Italian Technology, Foreign Capital

by Domenico Di Monte, President of Assofluid

Recent news concerning purchases of or investment in Italian companies by foreign multinationals or funds has given me cause for reflection. This is of great relevance considering the acquisitions of Italo trains by the US fund Global Infrastructure Partners, which saw shareholders accepting a bid of around €2bn and the 75% purchase of Masterwood, the Rimini based manufacturer of wood-working machine tools, by the Chinese Guangzhou KDT.
The reason for choosing these two examples in particular is that they give us the opportunity to analyze two differing sectors in terms of technology and business goals. On one side the transport sector, strategic for every country, and a company of national scale using the most advanced technology, on the other, machine tools, forever considered one of the jewels in the crown of the Made in Italy system, with European and global reach, but a much smaller overall operation. At the same time, it is also interesting to note that investment is coming from two geographical extremes, North America and China. This is a clear indication of the way markets are moving, as investors look to place capital in “technologically strategic” sectors and companies.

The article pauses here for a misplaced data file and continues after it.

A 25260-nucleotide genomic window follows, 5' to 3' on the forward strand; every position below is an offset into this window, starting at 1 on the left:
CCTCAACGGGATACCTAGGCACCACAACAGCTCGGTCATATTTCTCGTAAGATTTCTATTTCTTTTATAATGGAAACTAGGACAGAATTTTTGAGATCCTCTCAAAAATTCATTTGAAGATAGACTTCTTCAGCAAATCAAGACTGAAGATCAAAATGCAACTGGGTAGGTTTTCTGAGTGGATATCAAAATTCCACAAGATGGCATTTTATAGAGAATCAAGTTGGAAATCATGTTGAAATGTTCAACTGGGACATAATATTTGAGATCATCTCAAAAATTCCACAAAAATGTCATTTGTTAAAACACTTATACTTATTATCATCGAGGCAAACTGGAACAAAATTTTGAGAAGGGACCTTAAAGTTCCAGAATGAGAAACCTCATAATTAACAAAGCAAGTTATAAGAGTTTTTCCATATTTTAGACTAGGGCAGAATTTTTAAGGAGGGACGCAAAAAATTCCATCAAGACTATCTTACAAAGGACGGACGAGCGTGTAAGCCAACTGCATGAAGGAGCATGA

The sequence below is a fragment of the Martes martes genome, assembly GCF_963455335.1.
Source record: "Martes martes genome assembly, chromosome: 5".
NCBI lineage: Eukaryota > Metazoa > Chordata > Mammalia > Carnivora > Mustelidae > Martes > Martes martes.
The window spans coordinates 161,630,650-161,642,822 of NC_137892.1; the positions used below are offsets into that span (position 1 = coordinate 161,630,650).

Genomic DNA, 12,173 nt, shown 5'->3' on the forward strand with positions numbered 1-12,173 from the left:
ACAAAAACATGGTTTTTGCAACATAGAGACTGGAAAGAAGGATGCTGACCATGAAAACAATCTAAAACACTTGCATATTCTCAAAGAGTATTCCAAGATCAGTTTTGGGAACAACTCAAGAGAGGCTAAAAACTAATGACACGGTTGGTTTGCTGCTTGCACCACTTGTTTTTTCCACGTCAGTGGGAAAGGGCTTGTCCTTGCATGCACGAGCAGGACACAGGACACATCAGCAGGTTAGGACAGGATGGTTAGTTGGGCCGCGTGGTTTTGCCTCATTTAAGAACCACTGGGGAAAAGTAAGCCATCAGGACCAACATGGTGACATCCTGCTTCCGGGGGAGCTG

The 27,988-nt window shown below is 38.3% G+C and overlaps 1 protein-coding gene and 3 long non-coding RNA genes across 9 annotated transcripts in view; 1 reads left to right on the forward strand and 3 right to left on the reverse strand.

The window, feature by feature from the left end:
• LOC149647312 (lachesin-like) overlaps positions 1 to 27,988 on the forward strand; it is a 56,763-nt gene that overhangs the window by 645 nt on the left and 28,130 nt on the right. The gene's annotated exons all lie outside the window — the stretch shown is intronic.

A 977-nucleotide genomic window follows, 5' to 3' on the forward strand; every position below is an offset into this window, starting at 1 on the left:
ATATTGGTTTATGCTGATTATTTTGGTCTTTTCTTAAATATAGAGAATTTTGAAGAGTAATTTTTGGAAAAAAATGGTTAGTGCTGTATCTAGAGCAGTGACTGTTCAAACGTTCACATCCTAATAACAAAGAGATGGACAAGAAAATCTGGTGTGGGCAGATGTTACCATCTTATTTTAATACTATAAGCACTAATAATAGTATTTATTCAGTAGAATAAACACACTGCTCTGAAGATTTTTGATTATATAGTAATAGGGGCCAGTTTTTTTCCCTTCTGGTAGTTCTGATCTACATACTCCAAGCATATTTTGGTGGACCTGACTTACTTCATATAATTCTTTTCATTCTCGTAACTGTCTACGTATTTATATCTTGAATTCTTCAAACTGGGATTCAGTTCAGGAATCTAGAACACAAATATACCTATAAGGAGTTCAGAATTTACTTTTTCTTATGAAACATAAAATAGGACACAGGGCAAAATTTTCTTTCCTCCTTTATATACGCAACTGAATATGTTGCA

I do not wish to discuss the opportunities there may or may not have been to maintain Italian ownership of these companies, thereby waving the flag of populism, because it is also true that Italian firms have made important acquisitions abroad (see the case of Ferrero in the US). What I look to underline is that planning and strategic vision, where all variables are taken into account, starting with technological advances is paramount. It is this point, technology management which I sincerely hope can be kept and managed here in Italy – this being a skill and prerogative of many Italian companies.
I like to think that the increasing importance of being internationally competitive, and thus, creating economic growth, can be satisfied through technological competence and capital coming from Italy. At the same time, I am concerned that fundamental sectors for the everyday life of a country’s citizens, like that of transport, can be managed or controlled by groups having no direct contact with the country in question.
A country’s greatness can be measured by its technological level, but also by the way in which a state allows its citizens to benefit from the presence of technology. In a global market, exploiting economies of scale and an international presence are increasingly important key factors in opening up new markets and growing business. I hope, in terms of growth, that the other side of the coin is not relinquishing technological excellence and that the benefits of this development are reflected across the country and not only in the single companies involved.